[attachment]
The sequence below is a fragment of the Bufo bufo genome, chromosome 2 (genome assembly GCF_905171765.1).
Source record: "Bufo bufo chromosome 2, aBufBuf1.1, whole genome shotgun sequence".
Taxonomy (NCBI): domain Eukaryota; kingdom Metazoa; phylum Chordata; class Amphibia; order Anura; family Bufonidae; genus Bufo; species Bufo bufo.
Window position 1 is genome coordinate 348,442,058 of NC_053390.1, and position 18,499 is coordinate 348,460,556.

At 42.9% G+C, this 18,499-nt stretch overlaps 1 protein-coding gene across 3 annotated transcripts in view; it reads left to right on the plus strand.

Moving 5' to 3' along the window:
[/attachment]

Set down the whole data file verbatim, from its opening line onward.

The sequence below is a fragment of the Bufo bufo genome, chromosome 2 (genome assembly GCF_905171765.1).
Source record: "Bufo bufo chromosome 2, aBufBuf1.1, whole genome shotgun sequence".
Taxonomy (NCBI): domain Eukaryota; kingdom Metazoa; phylum Chordata; class Amphibia; order Anura; family Bufonidae; genus Bufo; species Bufo bufo.
Window position 1 is genome coordinate 348,442,058 of NC_053390.1, and position 18,499 is coordinate 348,460,556.

At 42.9% G+C, this 18,499-nt stretch overlaps 1 protein-coding gene across 3 annotated transcripts in view; it reads left to right on the plus strand.

Moving 5' to 3' along the window: